Le gouvernement Nord Coréen finira par libérer 30 personnes, mais retiens encore les 11 restantes. Une des personnes kidnappées est Hwang Won, un producteur de la chaine MBC à l’époque. Depuis 15 ans, son fils, Hwang In-Cheol, demande au régime Nord-coréen de libérer son père, alternant entre campagne de sensibilisation et campagne de pression, sans nécessairement provoquer le régime, et en gardant son action apolitique et purement humanitaire.

Ce n’est pas souvent que nous avons l’occasion de collaborer avec des personnes qui sont connectés à des évènements historiques mais, le 20 mars de cette année, j’ai rencontré In-Cheol à un atelier International des volontaires (International Volunteers Workshop). L’organisation que j’ai fondé avec ma partenaire Sud-Coréenne, Teach North Korean Refugee (TNKR), est une ONG qui se concentre sur les réfugiées Nord-Coréens mais nous acceptons la participation de Sud-Coréens comme étudiants si ceux-ci aident d’une façon ou d’une autre les réfugiés Nord-coréens ou s’ils peuvent démontrer un lien particulier avec la Corée du Nord. Nous avons invité In-Cheol à rejoindre TNKR en tant qu’étudiant travaillant avec des tuteurs volontaires pour apprendre l’anglais afin qu’il se prépare à transmettre son message en anglais et qu’il puisse se joindre à notre projet spécial traitant les questions en lien avec la Corée du Nordafin qu’il puisse monter une équipe de volontaires prêt à l’aider dans son action.

Pendant 15 ans, In-Cheol, a organisé seul des évènements et manifestations, travaillant occasionnellement avec des ONG internationales ou locales et des gouvernements dans sa tentative de voir son père revenir de Corée du Nord. Il a touché le fond quand il a perdu de l’argent et vu les membres de sa famille essayer de le convaincre d’abandonner.

Il a refusé de laisser son père qu’il connaît à peine, être oublié par le monde. Le 17 juin, il a mené un rassemblement au Pont de la liberté à Imjingak (près de la zone démilitarisé) avec 15 volontaires de TNKR et des membres de sa famille.
Si on se base sur le nombre de participants, le rassemblement pourrait être considéré comme un échec vu que seul 15 personnes y ont pris part. Pour In-Cheol, sachant qu’il a fait tout cela seul pendant 15 ans, ce rassemblement lui donna l’impression qu’une armée forted’un millier d’hommes l’avait rejoint.

La personne qu’on s’attendait le moins à voir au rassemblement fut Cécilia. Elle n’avait que quelques mois alors son frère In-Cheol avait deux ans quand leur père leur fut enlevé par la Corée du Nord. Elle explique qu’elle avait abandonné, essayant depuis des années de convaincre son frère et sa mère de passer à autre chose. Elle vit maintenant au Royaume-Uni, elle est revenue en Corée la semaine dernière pour voir leur mère qui est souffrante, observer le rassemblement, et voir si elle pouvait vraiment faire confiance aux personnes qui ont rejoins son frère dans son combat.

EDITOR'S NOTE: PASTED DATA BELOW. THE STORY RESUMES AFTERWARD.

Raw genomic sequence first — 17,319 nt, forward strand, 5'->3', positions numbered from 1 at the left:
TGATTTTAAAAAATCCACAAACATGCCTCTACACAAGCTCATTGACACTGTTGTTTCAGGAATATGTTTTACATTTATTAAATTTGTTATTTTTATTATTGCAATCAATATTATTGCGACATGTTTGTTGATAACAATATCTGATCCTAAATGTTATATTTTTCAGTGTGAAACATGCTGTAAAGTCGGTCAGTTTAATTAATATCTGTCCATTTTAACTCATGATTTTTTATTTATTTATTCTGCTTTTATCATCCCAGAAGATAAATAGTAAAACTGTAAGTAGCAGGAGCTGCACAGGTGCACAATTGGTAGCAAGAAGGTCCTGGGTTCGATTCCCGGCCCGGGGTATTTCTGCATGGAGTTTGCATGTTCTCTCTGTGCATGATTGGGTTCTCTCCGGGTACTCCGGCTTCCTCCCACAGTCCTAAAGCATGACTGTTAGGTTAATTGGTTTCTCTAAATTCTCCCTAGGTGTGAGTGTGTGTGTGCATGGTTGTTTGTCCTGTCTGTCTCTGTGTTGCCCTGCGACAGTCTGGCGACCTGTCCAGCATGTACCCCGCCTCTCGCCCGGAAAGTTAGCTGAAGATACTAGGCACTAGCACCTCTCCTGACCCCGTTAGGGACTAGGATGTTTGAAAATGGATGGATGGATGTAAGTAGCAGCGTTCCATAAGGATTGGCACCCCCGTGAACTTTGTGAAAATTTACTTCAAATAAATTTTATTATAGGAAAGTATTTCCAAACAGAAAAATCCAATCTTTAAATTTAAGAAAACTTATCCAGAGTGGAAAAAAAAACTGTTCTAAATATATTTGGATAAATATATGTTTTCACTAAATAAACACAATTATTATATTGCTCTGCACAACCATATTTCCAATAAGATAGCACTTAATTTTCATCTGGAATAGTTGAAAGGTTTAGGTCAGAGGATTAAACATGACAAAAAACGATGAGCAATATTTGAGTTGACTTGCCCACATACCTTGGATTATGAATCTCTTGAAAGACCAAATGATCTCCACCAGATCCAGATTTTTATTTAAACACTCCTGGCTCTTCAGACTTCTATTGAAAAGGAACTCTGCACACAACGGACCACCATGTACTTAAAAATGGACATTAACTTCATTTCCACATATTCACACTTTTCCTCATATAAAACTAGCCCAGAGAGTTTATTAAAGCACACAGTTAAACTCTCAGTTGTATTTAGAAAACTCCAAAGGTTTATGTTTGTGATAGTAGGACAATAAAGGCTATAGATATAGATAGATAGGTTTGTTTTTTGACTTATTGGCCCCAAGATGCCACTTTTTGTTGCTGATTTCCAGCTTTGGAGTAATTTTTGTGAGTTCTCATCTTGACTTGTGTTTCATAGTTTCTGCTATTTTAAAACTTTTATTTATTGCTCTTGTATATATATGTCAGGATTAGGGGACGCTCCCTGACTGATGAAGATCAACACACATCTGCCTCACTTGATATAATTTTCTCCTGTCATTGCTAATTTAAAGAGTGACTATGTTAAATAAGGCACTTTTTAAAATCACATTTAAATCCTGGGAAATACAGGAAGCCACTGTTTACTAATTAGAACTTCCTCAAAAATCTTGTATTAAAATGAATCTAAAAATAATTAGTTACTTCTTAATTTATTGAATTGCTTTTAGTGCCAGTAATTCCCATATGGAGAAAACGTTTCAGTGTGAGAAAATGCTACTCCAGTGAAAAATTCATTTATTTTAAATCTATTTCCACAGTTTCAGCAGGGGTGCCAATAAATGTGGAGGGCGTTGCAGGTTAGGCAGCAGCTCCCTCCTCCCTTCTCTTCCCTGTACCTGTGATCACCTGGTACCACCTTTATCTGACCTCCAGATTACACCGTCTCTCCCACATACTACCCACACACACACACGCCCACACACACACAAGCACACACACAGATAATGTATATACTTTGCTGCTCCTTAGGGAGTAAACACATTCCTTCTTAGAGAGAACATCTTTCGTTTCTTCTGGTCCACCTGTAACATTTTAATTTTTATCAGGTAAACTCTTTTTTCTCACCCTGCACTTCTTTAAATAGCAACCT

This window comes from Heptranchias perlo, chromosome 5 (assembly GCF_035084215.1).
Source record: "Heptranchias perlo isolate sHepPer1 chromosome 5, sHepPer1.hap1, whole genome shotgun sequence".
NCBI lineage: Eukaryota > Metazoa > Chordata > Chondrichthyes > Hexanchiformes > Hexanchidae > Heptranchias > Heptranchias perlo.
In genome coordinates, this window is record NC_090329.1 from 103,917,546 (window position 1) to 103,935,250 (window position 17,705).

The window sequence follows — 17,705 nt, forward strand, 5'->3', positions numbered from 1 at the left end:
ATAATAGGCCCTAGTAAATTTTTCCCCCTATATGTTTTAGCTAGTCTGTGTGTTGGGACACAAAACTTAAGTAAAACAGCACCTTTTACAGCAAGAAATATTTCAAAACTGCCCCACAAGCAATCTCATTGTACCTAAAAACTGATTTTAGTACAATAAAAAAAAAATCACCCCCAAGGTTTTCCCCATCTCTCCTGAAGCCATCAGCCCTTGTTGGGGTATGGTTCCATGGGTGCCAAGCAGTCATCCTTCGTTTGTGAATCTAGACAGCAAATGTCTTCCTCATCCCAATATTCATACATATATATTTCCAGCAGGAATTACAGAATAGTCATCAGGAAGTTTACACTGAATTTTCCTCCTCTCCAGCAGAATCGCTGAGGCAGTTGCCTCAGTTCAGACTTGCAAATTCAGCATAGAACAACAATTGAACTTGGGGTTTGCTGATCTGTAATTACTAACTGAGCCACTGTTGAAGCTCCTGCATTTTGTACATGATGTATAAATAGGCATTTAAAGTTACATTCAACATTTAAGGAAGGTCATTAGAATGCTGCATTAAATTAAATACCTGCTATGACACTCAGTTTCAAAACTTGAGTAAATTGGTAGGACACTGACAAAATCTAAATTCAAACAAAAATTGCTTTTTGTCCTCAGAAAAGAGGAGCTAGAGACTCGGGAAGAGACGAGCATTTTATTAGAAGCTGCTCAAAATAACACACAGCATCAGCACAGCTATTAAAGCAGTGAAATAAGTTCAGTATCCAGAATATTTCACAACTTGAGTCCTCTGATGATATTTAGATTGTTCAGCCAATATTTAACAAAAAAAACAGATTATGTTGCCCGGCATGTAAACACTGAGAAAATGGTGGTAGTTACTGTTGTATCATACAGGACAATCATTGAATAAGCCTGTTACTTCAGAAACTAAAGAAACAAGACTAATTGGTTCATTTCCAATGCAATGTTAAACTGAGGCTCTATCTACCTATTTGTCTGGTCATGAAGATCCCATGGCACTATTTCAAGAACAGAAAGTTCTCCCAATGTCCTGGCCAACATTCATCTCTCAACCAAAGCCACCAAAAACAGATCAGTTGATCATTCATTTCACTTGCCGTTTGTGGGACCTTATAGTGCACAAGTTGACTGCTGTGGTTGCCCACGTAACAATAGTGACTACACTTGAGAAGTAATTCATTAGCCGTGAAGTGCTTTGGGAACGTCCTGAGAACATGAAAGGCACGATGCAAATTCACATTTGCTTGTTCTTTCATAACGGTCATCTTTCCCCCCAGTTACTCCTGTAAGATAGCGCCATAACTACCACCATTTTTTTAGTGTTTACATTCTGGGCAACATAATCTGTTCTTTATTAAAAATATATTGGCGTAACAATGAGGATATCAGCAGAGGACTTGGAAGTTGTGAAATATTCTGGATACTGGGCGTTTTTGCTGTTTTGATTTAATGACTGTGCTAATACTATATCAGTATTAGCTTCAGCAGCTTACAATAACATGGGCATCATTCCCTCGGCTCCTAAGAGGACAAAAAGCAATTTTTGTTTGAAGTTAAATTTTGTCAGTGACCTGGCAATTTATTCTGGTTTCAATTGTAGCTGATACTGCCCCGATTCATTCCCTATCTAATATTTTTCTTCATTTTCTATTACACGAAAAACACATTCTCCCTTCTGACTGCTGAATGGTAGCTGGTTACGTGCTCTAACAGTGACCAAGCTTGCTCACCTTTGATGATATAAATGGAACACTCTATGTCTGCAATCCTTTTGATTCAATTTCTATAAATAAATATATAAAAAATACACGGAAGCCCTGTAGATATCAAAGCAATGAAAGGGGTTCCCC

Le 13 avril, quand elle a commencé à collaborer avec son frère, j’ai publié une photo sur Facebook. Elle fut choquée de voir un large sourire sur le visage de son frère. Il y a quelques jours, elle m’a informée qu’elle ne l’avait pas vu sourire depuis des années, qu’elle avait détesté voir des photos des rassemblements qu’il avait organisé et réalisé seul. Ces derniers mois, elle a vu des volontaires venant d’Allemagne, Corée du Sud, Suisse, France, des Etats-Unis et même de Corée du Nord se joindre à lui, dans de joyeuses photos de groupes prises pendant la préparation du rassemblement et d’autres activités.

Au rassemblement du 17 juin, quand j’ai rencontré Cecilia pour la première fois, elle m’a dit qu’elle avait l’impression de rêver. J’ai pincé l’un de nos stagiaires pour lui prouver que « Non, ce n’est pas un rêve ». Elle nous a remercié de lui avoir donné « une voix ». Elle a admis qu’elle avait essayé de masquer ce kidnapping. Avec une équipe de volontaires internationaux, elle a déclaré : « C’est comme si j’avais enfin des mains, des bras, des jambes, une voix. La petite fille peut enfin se lever et se tenir droite. »

Les médias d’informations tombent parfois sur leur histoire, s’arrêtant pour prendre une photo, puis continuant leur route jusqu’à la prochaine histoire, ne regardant que très rarement derrière eux. La famille souffre depuis 47 ans, marquant les anniversaires et vivant les succès et les échecs de chacun sans Hwang Won.

Le meilleur compliment que Cécilia m’a fait alors que l’on discutait ensemble quelques jours après le rassemblement fut : « Vous êtes la personne qui rendent les personnes invisible visible. Vous écoutez les gens, vous comprenez ce dont ils ont besoin, et vous essayez de trouver des gens qui peuvent les aider afin que leur voix puisse être entendue. J’ai enfin l’impression d’avoir le pouvoir de faire entendre ma voix. »

Nous espérons pouvoir continuer à faire entendre leurs voix, que d’autres personnes continueront à signer la pétition sur internet et nous rejoindrons en Décembre afin de marquer le 47ème anniversaire du détournement de l’avion KAL NAMC YS-11 depuis le 11 décembre 1969.

Casey Lartigue Jr. est le co-fondateur de Teach North Korean Refugees (TNKR) à Séoul. Vous pouvez le joindre sur son adresse email : CJL@post.harvard.edu

Texte en anglais traduit par Elodie Thiriez